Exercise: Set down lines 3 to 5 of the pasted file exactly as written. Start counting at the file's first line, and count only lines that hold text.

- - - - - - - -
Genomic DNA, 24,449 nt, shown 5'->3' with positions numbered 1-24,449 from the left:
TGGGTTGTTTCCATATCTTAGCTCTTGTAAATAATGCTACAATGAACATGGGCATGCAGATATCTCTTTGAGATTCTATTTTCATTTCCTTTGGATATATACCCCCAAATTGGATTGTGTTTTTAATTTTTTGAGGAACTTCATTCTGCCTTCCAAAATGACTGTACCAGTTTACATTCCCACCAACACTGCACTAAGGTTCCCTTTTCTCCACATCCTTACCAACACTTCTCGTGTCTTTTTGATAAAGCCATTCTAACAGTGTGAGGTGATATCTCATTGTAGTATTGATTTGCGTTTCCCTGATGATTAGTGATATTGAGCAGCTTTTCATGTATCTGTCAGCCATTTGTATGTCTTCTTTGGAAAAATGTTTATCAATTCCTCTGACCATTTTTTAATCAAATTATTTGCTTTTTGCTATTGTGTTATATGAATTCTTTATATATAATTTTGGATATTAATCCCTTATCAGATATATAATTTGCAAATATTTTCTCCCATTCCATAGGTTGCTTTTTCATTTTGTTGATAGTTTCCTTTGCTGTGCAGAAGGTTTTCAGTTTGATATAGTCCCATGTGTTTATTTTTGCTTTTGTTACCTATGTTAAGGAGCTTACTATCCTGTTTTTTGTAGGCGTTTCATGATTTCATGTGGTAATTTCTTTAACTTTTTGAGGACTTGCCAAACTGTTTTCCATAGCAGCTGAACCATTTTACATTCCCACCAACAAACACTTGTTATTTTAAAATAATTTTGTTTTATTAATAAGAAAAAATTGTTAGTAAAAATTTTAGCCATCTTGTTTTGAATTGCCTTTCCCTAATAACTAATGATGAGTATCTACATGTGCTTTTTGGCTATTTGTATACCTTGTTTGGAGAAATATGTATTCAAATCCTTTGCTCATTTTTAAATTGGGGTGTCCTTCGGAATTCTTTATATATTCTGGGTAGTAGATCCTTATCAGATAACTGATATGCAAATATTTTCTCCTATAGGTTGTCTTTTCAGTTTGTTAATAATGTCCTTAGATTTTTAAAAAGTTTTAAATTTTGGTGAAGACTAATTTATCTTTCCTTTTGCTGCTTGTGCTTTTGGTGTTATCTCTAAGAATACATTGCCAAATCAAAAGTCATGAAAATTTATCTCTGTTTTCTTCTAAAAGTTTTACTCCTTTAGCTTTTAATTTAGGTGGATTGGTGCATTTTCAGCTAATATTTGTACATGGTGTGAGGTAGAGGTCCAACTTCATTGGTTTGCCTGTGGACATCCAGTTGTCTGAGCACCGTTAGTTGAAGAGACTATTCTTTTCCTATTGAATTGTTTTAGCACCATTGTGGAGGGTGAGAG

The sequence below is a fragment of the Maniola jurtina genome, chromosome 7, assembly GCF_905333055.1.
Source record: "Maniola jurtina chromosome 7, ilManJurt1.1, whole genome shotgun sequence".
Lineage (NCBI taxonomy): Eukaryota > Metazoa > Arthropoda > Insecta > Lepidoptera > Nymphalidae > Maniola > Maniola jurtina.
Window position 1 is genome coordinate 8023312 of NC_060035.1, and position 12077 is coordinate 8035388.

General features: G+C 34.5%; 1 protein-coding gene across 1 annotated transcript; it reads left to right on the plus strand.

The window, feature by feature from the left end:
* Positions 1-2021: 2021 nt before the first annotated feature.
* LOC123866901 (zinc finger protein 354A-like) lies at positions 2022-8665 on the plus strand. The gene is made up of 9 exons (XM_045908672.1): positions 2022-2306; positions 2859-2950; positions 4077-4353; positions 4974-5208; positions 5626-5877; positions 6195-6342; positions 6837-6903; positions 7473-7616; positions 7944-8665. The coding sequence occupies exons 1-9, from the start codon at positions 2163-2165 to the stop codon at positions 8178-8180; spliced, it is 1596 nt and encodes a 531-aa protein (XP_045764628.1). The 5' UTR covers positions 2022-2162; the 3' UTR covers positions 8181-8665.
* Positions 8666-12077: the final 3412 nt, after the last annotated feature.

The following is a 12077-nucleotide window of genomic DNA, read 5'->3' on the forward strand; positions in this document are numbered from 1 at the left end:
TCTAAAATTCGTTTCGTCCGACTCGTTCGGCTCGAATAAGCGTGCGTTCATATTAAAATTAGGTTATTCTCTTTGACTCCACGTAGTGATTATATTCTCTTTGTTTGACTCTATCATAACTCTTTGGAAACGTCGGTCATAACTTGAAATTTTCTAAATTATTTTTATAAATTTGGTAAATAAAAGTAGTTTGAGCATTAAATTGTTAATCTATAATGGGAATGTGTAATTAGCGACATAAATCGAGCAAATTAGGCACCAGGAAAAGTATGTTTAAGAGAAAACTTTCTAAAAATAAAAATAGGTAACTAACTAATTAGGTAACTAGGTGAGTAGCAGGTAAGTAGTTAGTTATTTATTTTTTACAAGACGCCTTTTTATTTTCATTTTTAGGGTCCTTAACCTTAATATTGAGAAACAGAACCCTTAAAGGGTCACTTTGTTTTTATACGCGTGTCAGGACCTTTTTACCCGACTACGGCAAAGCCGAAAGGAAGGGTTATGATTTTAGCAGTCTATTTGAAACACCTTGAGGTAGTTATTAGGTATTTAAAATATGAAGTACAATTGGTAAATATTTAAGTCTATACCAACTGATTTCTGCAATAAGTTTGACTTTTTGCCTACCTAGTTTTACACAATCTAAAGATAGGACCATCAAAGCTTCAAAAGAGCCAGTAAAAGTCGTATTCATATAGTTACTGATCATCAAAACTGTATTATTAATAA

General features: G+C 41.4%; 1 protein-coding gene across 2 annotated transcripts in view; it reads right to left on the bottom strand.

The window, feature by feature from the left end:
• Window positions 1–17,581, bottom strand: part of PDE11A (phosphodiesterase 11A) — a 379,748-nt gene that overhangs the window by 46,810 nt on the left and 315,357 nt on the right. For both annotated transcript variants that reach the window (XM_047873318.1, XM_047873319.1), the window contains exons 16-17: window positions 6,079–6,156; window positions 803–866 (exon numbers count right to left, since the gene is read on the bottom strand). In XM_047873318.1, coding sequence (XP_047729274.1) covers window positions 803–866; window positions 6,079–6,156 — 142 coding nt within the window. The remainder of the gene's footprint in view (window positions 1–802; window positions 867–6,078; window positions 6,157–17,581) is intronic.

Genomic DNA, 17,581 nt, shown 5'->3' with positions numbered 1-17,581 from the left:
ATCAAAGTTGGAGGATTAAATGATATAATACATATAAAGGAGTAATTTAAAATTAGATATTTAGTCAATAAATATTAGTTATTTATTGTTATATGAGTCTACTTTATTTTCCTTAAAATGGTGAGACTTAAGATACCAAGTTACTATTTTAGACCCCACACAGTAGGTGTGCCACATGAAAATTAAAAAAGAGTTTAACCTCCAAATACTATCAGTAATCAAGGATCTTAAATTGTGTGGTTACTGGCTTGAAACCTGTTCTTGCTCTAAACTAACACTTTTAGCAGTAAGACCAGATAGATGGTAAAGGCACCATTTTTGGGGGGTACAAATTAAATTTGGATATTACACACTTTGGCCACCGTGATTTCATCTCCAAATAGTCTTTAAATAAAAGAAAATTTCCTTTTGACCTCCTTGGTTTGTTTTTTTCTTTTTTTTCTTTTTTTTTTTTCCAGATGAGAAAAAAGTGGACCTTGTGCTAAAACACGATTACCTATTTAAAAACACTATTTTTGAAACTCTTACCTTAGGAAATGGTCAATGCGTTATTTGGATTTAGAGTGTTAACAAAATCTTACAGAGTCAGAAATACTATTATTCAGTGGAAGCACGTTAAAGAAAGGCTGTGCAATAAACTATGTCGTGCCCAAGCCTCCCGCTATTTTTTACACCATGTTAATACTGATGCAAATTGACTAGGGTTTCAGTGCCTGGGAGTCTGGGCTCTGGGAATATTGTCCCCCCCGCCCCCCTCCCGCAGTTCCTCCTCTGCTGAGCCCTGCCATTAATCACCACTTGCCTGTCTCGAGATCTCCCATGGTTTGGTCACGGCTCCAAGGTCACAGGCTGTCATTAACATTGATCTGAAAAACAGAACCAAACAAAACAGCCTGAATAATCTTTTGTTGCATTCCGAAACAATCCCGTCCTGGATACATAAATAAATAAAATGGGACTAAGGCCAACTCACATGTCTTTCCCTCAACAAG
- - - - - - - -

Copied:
The sequence below is a fragment of the Maniola jurtina genome, chromosome 7, assembly GCF_905333055.1.
Source record: "Maniola jurtina chromosome 7, ilManJurt1.1, whole genome shotgun sequence".
Lineage (NCBI taxonomy): Eukaryota > Metazoa > Arthropoda > Insecta > Lepidoptera > Nymphalidae > Maniola > Maniola jurtina.